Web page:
George S. Williams
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|George S. Williams|
|Member of the U.S. House of Representatives
from Delaware's At-large district
January 3, 1939 – January 3, 1941
|Preceded by||William F. Allen|
|Succeeded by||Philip A. Traynor|
October 21, 1877|
Ocean View, Delaware
|Died||November 22, 1961
|Alma mater||Dickinson College|
George Short Williams (October 21, 1877 – November 22, 1961) was an American office administrator and politician from Millsboro, in Sussex County, Delaware. He was a member of the Republican Party, who served as U.S. Representative from Delaware.
Early life and family
Williams was born in Ocean View, Delaware. He attended the public schools and Wilmington Conference Academy, in Dover, Delaware, and graduated from Dickinson College, in Carlisle, Pennsylvania in 1900.
Professional and political career
Williams was an instructor at Ironwood, Michigan High School from 1902 until 1904. He then became engaged in the lumber business in Delaware and North Carolina from 1905 until 1923. He was also interested in banking. Williams was Mayor of Millsboro, Delaware from 1921 until 1927, Treasurer of the State of Delaware from 1929 until 1933, President of the State Board of Education from 1927 until 1934, and deputy Motor Vehicle Commissioner from 1935 until 1937. In 1940 he was a delegate to the Republican National Convention.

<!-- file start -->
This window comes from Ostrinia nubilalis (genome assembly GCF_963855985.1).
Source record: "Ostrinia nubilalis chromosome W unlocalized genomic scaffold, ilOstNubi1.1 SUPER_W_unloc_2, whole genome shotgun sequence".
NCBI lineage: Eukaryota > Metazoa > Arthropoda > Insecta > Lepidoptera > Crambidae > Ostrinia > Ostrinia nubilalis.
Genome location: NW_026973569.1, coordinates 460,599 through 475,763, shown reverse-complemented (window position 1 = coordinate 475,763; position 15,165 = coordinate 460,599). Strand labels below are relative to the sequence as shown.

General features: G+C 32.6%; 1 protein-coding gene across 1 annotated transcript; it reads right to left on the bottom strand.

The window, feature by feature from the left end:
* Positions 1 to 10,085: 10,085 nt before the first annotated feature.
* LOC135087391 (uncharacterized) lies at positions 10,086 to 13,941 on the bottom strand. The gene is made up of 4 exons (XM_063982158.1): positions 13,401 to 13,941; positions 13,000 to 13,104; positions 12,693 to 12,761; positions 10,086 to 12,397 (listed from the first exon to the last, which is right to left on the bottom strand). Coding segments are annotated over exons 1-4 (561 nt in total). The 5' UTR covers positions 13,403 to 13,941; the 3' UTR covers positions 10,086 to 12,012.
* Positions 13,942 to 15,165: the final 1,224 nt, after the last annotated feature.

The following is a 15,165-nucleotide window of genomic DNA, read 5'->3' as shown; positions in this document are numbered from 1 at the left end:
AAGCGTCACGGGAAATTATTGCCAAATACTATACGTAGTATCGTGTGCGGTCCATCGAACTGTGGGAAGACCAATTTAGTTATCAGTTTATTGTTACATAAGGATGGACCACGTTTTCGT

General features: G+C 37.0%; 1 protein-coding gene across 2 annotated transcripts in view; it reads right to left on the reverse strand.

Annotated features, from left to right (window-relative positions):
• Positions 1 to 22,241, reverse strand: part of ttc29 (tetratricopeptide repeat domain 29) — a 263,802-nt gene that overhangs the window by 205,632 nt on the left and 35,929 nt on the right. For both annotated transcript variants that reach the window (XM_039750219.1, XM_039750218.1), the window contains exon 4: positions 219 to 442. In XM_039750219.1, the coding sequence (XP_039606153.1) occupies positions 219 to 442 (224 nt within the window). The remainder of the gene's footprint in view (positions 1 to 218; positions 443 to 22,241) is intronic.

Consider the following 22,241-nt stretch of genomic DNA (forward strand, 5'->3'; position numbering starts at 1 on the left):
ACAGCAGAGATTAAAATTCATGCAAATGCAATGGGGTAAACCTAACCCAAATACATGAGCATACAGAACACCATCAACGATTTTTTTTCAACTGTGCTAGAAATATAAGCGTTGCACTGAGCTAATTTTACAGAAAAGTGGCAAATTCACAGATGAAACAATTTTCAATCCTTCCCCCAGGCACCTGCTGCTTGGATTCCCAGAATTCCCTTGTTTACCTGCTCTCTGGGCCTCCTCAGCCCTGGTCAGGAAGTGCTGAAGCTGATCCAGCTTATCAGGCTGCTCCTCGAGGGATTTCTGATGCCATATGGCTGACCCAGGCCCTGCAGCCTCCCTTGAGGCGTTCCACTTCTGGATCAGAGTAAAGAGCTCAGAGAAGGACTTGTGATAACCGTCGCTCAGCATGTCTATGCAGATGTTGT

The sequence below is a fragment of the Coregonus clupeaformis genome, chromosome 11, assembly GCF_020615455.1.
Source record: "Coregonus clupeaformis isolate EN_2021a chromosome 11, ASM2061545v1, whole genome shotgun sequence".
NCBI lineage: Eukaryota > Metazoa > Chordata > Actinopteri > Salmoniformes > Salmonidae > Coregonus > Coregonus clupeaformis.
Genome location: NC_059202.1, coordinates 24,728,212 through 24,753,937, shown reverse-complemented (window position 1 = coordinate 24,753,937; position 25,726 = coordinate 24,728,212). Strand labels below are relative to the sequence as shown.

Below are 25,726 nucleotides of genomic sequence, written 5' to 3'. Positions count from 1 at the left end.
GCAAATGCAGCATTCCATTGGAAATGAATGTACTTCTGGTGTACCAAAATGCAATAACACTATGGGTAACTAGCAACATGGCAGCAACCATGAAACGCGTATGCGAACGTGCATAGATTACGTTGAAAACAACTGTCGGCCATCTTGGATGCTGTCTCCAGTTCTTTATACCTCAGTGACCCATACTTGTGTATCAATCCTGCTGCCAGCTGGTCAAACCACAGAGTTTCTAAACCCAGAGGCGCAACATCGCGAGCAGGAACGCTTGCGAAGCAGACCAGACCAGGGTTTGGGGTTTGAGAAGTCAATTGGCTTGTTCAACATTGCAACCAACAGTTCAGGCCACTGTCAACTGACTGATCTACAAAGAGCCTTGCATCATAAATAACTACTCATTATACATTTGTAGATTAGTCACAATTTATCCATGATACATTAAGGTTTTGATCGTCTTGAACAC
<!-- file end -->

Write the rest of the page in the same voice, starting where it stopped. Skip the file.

Williams was elected to the U.S. House of Representatives in 1938, defeating incumbent Democrat U.S. Representative William F. Allen. He served in the Republican minority in the 76th Congress, and lost his bid for a second term in 1940 to Democrat, Philip A. Traynor. Williams served from January 3, 1939 until January 3, 1941, during the second administration of U.S. President Franklin D. Roosevelt.
Subsequently he was the Delaware Motor Vehicle Commissioner from 1941 until 1946 and then was an administrative aide to U.S. Senator John J. Williams from 1947 until 1959.
Death and legacy
Williams died at Millsboro, Delaware. He is buried in the Union Cemetery at Georgetown, Delaware, located at South Race Street. Take Route 113 south to Route 9 east into Georgetown. Follow Route 9 through the roundabout in center of town, then go right on South Race Street. Union Cemetery is at dead end.
Elections are held the first Tuesday after November 1. The State Treasurer takes office the third Tuesday of January for a two-year term. U.S. Representatives take office January 3 and also have a two-year term.
|Office||Type||Location||Began office||Ended office||notes|
|State Treasurer||Executive||Dover||January 15, 1929||January 15, 1931|
|State Treasurer||Executive||Dover||January 15, 1931||January 15, 1933|
|U.S. Representative||Legislature||Washington||January 3, 1939||January 3, 1941|
|United States Congressional service|
|1939–1941||76th||U.S. House||Democratic||Franklin D. Roosevelt||at-large|
|1938||U.S. Representative||George S. Williams||Republican||60,661||56%||William F. Allen||Democratic||46,989||43%|
|1940||U.S. Representative||George S. Williams||Republican||64,384||48%||Philip A. Traynor||Democratic||68,205||51%|
- Carter, Richard B. (2001). Clearing New Ground, The Life of John G. Townsend, Jr. Wilmington, Delaware: The Delaware Heritage Press. ISBN 0-924117-20-6.
- Biographical Directory of the United States Congress
- Delaware's Members of Congress
- The Political Graveyard
Places with more information
- Delaware Historical Society; website; 505 North Market Street, Wilmington, Delaware 19801; (302) 655-7161
- University of Delaware; Library website; 181 South College Avenue, Newark, Delaware 19717; (302) 831-2965
- Newark Free Library 750 Library Ave., Newark, Delaware (302) 731-7550.